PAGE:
U.S. energy officials announced Tuesday that government scientists in California have produced the first successful nuclear fusion reaction, resulting in net energy.
“This is what American leadership looks like, and we’re just getting started,” Energy Secretary Jennifer Granholm said of the “major scientific breakthrough” at a morning news conference in Washington.
Lawrence Livermore National Laboratory’s National Ignition Facility, also known as scientific energy hacking, made a historic breakthrough on Dec. 5.
The experiment exceeded the laboratory’s fusion limit, delivering 2.05 megajoules (MJ) of energy to the target, resulting in a fusion energy output of 3.15 MJ.
The breakthrough, first reported by the Financial Times, comes after decades of research into using fusion power to power the sun.
Neither group could produce more energy from the reaction than they consumed, and fusion occurs at temperatures and pressures that are difficult to control.
It works by pushing hydrogen atoms together with such force that they combine with helium, releasing enormous amounts of energy and heat.
Also, unlike other nuclear reactions, it does not produce radioactive waste.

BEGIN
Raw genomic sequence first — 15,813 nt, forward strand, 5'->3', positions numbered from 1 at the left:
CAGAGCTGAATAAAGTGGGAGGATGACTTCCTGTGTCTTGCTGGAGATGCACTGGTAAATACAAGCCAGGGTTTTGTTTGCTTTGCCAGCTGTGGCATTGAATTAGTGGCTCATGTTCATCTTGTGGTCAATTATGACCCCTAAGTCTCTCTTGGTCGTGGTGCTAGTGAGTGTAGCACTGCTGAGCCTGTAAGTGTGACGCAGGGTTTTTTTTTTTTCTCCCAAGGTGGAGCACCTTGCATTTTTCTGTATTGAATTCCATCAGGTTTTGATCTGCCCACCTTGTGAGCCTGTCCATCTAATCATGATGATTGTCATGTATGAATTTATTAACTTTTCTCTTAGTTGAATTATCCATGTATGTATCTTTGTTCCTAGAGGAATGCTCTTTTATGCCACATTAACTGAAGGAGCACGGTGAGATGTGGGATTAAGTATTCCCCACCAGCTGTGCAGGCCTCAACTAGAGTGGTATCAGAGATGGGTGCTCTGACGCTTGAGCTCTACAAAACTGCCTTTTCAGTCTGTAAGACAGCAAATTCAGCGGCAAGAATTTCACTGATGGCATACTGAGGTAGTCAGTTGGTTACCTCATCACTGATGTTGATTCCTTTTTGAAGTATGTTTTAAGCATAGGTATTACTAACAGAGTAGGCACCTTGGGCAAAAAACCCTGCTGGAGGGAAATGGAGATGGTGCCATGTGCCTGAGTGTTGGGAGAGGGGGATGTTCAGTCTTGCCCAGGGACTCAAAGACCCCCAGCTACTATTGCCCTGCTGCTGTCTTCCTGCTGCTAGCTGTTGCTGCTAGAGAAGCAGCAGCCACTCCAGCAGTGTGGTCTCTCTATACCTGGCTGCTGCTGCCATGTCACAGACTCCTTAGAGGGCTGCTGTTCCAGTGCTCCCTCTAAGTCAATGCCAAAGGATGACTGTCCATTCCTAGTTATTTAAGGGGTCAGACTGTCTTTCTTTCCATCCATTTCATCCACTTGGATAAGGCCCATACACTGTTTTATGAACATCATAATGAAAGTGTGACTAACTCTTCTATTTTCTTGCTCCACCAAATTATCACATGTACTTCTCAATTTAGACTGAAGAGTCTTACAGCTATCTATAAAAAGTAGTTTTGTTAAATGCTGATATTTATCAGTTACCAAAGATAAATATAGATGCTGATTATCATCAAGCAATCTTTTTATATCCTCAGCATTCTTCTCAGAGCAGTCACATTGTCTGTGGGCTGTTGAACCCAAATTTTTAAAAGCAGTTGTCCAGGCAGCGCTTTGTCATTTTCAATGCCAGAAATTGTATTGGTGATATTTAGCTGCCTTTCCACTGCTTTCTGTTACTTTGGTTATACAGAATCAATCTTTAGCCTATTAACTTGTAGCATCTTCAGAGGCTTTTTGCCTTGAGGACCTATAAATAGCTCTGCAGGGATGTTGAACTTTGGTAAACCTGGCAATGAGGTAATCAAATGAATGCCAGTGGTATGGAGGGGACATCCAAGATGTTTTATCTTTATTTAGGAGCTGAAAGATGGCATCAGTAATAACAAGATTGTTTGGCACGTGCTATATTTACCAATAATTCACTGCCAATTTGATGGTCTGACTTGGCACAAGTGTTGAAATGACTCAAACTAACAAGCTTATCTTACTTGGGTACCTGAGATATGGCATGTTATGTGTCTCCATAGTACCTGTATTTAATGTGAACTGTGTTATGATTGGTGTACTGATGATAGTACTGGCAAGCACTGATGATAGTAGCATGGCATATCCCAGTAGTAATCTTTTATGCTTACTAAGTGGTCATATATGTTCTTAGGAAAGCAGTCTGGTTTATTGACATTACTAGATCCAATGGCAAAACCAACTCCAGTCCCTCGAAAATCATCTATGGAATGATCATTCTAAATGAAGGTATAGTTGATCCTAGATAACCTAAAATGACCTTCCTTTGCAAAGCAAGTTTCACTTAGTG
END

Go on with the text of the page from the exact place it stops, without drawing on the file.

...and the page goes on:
Kim Budil, director of the Lawrence Livermore National Laboratory, told reporters it had taken 60 years of work to get to this point — which many said was “impossible.”
“This achievement opens up new scientific areas for research and development of our capabilities for our national security mission,” he said. “It demonstrates the power of US leadership in science and technology and what we are capable of as a nation.”
Budil said the ignition is the first step that will set the stage for a transformative decade in high energy density science and fusion research.
AN OIL SHUTDOWN IN NORTHEAST KANSAS SHUTDOWN A MAJOR PIPELINE.
It’s a technology that has the potential to accelerate the planet’s transition away from fossil fuels and generate nearly limitless, carbon-free energy.
Although it’s still decades before nuclear energy can power homes and businesses, researchers say it’s an important step.
Previously, researchers at the National Ignition Facility used about 200 lasers and temperatures several times hotter than the center of the sun to create a very short fusion reaction.
FOX Business’ Bradford Betz and The Associated Press contributed to this report.